Jumping Puzzles? AAARGH! Dynamic Events with world consequences? Woohoo!
Yes, in the same day as Blizzard’s latest content meets what can only be described as “a sound kicking”, Guild Wars 2 continues to provoke debates, love, rage, and much more:
- Aly, the Mistress of Illusions, has some strong words for players who have nothing better to do than insult other GW2 players for no reason – “The other day in map chat, a player who silently went about their business was ridiculed for sporting a commander title that other players said their mother just bought for them so they could feel important. The truth was they were a leader in a WvW guild, and the guild as a whole purchased the title.”
- Stubborn praises GW2 as the ultimate game to play in micro-sessions – “Since anywhere you’ve been is only seconds from wherever you are and since you don’t have to run around picking up quests to get things done, I feel comfortable hopping into GW2 for 15 minutes and running to the nearest heart to start and finish it. “
- MMO Juggler just about breaks their keyboard telling the tale of GW2’s unskippable jumping puzzles – “This is just stupid in every possible way to evaluate providing challenging content.”
- Slurms is amazed by the potential demonstrated by some of GW2’s dynamic events – “It just amazed me that ArenaNet came up with a landscape altering event that chained off of a failure. It made me want more”
- And Occho asks why on earth Guild Wars 2 even bothers to have levels – “With the majority of zones and dungeons just down-leveling you, and levels coming at such a fast and furious pace that most people don’t even notice them, the fact that the game puts a number to your development seems counter-productive.”
Love it or hate it, you really can’t ignore the ways in which GW2’s trying new things.
Is there something in GW2 that you’re loving or hating right now?
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How do you handle griefers and other undesirables in an MMORPG?
It’s an eternal discussion, and one that is once again in the minds of the blogosphere. Particularly given that many MMORPG companies are more concerned to limit our abilities to kick and otherwise use reputation as a tool in our online lives, just what can we do?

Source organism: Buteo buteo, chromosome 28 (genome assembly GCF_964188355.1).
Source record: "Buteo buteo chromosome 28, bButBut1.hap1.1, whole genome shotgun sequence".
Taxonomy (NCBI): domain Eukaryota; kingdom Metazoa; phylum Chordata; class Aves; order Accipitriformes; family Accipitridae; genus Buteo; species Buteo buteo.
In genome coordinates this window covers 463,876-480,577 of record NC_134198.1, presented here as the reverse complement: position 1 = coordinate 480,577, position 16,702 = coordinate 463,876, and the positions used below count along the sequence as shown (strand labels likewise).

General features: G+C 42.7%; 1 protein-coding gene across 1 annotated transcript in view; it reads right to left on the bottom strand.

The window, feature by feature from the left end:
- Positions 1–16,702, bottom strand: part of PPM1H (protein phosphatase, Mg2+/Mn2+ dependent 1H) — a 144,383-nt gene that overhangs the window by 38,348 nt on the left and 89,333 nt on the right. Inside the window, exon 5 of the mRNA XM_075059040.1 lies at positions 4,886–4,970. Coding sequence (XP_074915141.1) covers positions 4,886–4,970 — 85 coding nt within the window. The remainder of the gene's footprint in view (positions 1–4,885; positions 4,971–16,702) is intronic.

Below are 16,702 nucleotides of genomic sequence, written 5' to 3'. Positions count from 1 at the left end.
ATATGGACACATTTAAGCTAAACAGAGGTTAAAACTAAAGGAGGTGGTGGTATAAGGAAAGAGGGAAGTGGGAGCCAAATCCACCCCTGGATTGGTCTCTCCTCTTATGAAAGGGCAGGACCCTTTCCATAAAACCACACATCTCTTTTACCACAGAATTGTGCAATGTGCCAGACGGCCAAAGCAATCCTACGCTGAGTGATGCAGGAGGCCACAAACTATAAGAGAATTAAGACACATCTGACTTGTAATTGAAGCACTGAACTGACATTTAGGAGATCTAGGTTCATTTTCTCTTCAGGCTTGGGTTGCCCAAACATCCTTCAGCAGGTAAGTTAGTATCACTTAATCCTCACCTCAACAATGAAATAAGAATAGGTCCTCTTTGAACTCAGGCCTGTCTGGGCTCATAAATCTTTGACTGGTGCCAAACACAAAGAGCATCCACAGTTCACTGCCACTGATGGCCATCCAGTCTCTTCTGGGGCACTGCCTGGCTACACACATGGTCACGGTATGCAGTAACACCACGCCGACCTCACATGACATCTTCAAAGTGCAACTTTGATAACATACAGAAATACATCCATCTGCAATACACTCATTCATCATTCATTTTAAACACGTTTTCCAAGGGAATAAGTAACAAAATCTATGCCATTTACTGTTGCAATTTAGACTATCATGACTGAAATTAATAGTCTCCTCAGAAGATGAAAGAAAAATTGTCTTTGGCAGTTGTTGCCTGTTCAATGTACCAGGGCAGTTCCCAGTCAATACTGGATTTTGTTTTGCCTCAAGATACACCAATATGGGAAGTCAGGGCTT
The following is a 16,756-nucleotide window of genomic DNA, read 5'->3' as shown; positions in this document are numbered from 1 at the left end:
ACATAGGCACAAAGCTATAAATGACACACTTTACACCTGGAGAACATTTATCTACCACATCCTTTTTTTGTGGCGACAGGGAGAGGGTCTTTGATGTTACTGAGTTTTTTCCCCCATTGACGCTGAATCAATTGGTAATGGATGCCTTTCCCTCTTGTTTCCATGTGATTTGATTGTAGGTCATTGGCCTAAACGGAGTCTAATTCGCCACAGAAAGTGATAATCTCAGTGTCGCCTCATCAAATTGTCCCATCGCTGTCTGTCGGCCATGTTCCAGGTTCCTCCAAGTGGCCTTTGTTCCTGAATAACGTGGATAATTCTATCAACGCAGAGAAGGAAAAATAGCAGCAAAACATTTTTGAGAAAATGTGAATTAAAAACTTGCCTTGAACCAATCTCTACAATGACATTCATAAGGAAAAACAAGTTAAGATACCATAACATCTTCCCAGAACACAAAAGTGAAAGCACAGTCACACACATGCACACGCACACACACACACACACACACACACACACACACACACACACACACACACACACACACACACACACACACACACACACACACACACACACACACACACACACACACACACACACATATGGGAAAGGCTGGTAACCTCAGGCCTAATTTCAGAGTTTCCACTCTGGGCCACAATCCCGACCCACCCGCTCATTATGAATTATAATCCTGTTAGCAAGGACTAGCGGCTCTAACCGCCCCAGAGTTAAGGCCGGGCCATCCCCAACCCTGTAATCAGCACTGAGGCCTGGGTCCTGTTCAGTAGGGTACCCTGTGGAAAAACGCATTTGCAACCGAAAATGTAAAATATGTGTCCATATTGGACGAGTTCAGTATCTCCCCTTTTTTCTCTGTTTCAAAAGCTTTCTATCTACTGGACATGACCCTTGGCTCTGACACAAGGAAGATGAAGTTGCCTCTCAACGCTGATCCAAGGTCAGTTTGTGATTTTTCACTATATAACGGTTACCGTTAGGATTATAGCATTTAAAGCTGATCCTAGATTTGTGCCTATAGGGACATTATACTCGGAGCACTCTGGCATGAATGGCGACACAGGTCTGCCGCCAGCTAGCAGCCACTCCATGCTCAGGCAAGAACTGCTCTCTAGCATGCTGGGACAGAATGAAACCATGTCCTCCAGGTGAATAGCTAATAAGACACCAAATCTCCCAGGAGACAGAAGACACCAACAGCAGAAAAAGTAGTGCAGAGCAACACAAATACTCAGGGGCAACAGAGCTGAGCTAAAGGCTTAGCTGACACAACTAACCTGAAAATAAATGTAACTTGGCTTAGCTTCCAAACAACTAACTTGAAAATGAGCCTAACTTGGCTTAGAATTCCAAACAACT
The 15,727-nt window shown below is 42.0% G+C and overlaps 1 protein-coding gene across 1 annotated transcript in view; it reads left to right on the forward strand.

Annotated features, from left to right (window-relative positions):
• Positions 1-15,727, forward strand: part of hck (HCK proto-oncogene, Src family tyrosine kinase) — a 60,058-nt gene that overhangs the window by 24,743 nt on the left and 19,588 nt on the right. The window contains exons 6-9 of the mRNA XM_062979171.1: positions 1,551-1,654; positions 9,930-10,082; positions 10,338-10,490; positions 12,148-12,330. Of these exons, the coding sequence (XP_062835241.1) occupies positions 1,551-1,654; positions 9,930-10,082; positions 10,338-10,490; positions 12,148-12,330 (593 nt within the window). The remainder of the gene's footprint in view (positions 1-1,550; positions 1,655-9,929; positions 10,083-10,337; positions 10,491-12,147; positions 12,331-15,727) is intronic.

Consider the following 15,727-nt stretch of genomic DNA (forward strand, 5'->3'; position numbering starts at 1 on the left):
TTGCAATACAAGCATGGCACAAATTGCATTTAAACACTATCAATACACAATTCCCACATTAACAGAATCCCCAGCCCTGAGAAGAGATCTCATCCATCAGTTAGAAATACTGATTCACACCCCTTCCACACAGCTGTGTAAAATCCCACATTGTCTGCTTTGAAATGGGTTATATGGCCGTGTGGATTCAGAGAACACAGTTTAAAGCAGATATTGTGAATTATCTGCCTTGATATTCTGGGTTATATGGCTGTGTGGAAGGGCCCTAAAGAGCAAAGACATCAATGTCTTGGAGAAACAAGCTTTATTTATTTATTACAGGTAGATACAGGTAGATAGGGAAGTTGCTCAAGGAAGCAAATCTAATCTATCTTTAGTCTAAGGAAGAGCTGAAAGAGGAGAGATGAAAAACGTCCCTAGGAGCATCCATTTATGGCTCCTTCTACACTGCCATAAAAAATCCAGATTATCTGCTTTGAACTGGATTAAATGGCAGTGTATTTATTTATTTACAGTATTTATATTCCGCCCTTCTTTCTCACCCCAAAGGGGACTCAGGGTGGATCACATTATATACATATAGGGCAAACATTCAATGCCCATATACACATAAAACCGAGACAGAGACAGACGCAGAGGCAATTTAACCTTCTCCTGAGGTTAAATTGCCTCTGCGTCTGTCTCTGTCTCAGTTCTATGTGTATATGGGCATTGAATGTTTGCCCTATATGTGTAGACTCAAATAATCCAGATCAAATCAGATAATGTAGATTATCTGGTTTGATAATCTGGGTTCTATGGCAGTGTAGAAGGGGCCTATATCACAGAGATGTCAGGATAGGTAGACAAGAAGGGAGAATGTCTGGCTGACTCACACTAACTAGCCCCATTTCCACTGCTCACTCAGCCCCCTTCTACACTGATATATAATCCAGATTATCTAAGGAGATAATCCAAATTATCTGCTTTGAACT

- Stubborn of Sheep The Diamond found himself in a particularly difficult group recently, and since has been experimenting with ways to work against griefers even given his “Vote Kick” function is effectively disabled – “Almost every time, the other players will vote to kick him, proving that the otherwise silent majority do find the bad behavior irritating, but not enough to do anything until directly prompted to do so. Only once did that tactic fail, in an Azjol-Nerub run. It failed because everyone’s vote to kick was on a 4 hour cooldown.”
- Milady at Hypercriticism responds to Stubborn’s writing with a stirring call to arms to defend the civility of our online worlds – “I prefer tools that encourage us players to deal with the trolls with some effectiveness, such as LoL’s tribunal. But since we do not have such tools available to us in our MMOs, we will have to make do with what we have been given: reports, tickets, and being loud about respect and rights. “
- Azuriel at In An Age, by contrast, takes a more cynical view, arguing that the only real solutions to unpleasant community members come from the game developers –“And, let us be serious here, social ostracization only works anyway when both A) the entire community acts as one unit, and B) the target even cares. Your “xxIllidanxx is a ninja” spam might have inconvenienced xxIllidanxx for the 30 minutes you posted in Trade Chat², but what about the rest of the time? Chances are that he still got a group eventually, either because someone was really that desperate or they simply did not know. “
- And meanwhile, Klepsacovic tells a slightly shameful story of a tank who was an ass, and the ensuing “yup, he’s DC, honest” votekick… – “I panicked. I lied. I acted. I ain’t sayin I was the good guy or even a good guy. Not then. No one was then.”
Do you think we can or should stand up to uncivil behaviour? Or are the developers the only ones who can effect real change?